Ironically, the elite Greens who are hoping against hope that the working class can be activated have had a hand in preventing workers from establishing an independent nationwide organization. The “Islamic left,” a cadre of clerics embracing strong social justice rhetoric and spawning many of today’s reformists, attacked the autonomy of secular-left labor councils in the first years of the revolutionary era. For much of the Iran-Iraq war of 1980-1988, when these attacks picked up steam, Mousavi himself was prime minister (a position since dissolved). President Akbar Hashemi-Rafsanjani elevated this repressive approach into law with the 1990 legislation whose sixth clause established the exclusive control of the Islamic Labor Councils in workplaces. The reformists under President Mohammad Khatami were known for promoting greater personal and civil rights, but not the collective bargaining rights of workers. The illustrative case is that of the schoolteachers. From 2001, when they began demonstrating in the street for better treatment, to 2003, when they struck at schools, to early 2005, when they submitted petitions, the teachers adopted less and less confrontational tactics. Civil society organizations like chambers of commerce, NGOs and reform-oriented newspapers drew sustenance from friends in high places in the Khatami administrations. Trade unions had no such backing, in keeping with the generally neoliberal economic outlook of the reformists, who made no move to loosen the restrictions on independent organizing of workplaces. Labor has also been enfeebled by overall economic conditions. Since the end of the Iran-Iraq war, high unemployment has been chronic and is exacerbated by the steady inflow of young Iranians into the job market. Joblessness in the last two decade is measured officially at 14 percent, and doubtless has been higher.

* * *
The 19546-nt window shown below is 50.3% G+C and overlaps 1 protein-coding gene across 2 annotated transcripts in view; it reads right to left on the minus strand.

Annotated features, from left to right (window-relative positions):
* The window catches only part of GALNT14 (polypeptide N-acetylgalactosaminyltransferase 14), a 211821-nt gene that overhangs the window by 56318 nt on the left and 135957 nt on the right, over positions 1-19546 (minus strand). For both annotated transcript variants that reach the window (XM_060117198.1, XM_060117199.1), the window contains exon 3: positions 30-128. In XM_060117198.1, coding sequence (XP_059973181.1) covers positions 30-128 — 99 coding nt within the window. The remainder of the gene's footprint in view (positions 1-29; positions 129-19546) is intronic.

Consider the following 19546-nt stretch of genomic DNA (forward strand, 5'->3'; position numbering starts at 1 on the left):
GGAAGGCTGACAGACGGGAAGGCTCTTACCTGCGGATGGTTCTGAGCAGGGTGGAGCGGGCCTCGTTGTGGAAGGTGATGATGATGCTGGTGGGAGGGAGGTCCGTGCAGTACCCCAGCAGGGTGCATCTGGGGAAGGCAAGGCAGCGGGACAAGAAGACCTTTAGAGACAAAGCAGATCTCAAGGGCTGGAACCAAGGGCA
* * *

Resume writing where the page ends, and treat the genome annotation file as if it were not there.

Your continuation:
Having sweated and toiled under the Shah to establish independent organizations, and then helped to deal the monarch the coup de grace, the working class was muzzled by its fellow revolutionaries. It is a further irony that the muzzle seems to be restraining the working class from playing the role the Greens have scripted. Iranian labor is not so much an attacking force as a defensive one that can mount limited rear-guard actions against the worsening economic conditions. Should they count on labor to revive their movement’s fortunes, the Green elites may find themselves wrapped in the robes of Nessus, which burn those who put them on.
Instead of waiting for an invisible hand to usher workers onto the scene, the Greens must wield two visible hands if they wish to mobilize this latent social force. The first visible hand is a discursive shift from the neoliberal economic thought dominant in the Green Movement to a social-justice-oriented agenda that speaks clearly to workers. The second visible hand is concrete assistance to the efforts of labor activists to solve the problem of workers who want to organize at the point of production.